Frozen halal ground beef and chicken packed in the plastic bags in the freezer drawer.

Eggs, eggs, eggs. We have a crazy amount of eggs. I boil some before, to have easy protein snacks if we decide the wake up at 4 am to have breakfast before dawn. Eggs are awesome to have the “evening breakfast”, the first meal after breaking the fast. We cook some on the skillet and top it with some Feta cheese, olives, and crushed garlic. And a splash of olive oil. Y-u-m-m-y.

Alongside animal proteins, we stock some white beans, chickpeas, almonds, and nuts. Beans and chickpeas go mainly to vegetable soups like tomatobased harira and nuts and almonds are for snacking or several Moroccan sweets, that we go through in Halal Meal Prep 2.

Spices, herbs and sauces

I go through and organize my spice and her cupboard and fill them all up. Nothing is worse than bland food. In Moroccan kitchens staples the spices are very important. The main ones I could say are turmeric, paprika, cumin, and coriander. Other good ones to have are for example the fennel seeds, cinnamon, and saffron, when cooking Moroccan sweets.

We stock fresh herbs for cooking too. Parsley, coriander, and of course some fresh mint, to do some Moroccan Mint Tea.

Hand holding tight a bouquet of mint against the dark wooden surface.
Fresh mint bush for the Moroccan Mint Tea.

For baking, I buy some orange blossom water, which is not so easy to find in Finland. Normally I have to settle for an artificial orange blossom water. It is quite okay when doing some chebakia for example, though I would prefer the real one. Honey is something that is used a ton in Moroccan baking. I buy real honey from a local farmer when possible. I use honey syrup, which is more affordable, for the chebakia where you need to dunk the chebakia biscuits in so there goes like 1 kilo for the recipe. The sesame paste, tahini, I buy from the shop if I have no time to make my own.

Hands flattening the msemen dough on a wooden table next to window, with semolina jar and olive oil bottle on the side.

Olive oil is one of the most important ingredients in Moroccan cooking. Not only for healthy benefits but the flavors too! We use it in making Moroccan bread, in egg breakfasts, dipping the bread in it, in salads, in Moroccan sweets like chebakia, and well – in all cooking to get healthy fats. It is one of the most important things for the well-being of our skin and a healthy lifestyle.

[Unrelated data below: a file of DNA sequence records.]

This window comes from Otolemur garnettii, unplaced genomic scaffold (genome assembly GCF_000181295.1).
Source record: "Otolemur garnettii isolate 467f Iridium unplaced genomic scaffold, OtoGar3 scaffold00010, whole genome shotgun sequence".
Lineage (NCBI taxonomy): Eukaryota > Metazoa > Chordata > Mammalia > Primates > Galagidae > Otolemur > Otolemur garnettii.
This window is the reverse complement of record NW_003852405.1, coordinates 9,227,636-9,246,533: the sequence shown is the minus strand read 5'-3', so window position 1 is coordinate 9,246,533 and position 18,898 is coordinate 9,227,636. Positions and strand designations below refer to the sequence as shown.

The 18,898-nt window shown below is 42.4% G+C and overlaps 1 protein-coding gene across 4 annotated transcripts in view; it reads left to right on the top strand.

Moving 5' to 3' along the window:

Dry pantry

I stock some jasmine rice for the dry pantry, for I love the bit sticky rice more than anything with chicken or a vegetable sauce. Some couscous for Friday’s couscous days. Lots of flour and semolina for baking some Moroccan bread like harcha, msemen, and batbout. Some vermicelli for harira soup and cane sugar for the baking too.

Fruits and vegetables

Fruits and veggies are the last ones to stock up. That is for us normally the last day’s job. Alongside tomatoes and cucumber, we buy eggplants for baba ganoush or vegetable sauces with sweet pepper. Zucchini for couscous, celery for harira, and of course, some potatoes, sweet potatoes, garlic and onions, reds and yellows.

Bananas, apples, and pears we eat as snacks or in smoothies with frozen strawberries and dates. Yes, LOTS of dates. Some oranges for orange juice too to have a fresh and healthy juice after breaking the fast.

Dairy

We keep in the fridge always milk and yogurt for smoothies or to eat with some granola. Natural soft cheese, like La vache qui rit, for spreads and making our own herb spreads or some kefir to make soft cheese ourselves. A salty cheese like feta is always in our fridge, it goes so perfectly with the morning eggs as I mentioned before.

Fingers pulling away grey cheese cloth revealing a homemade kefir soft cheese block on a wooden cutting board.
Some freshly made kefir soft cheese, so yummy!

What next?

After all the planning, shopping and stocking is time to make some Halal Meal Prep to ease up the work in the kitchen when you don’t have that much energy to do. So let’s continue to Halal Meal Prep 2!

Pin it for later!

Moroccan kitchen staples list with different categories of ingredients used in Moroccan cuisine, Glas jar of almonds is fallen on it and almonds are lying half covering the paper.

Try some Moroccan recipes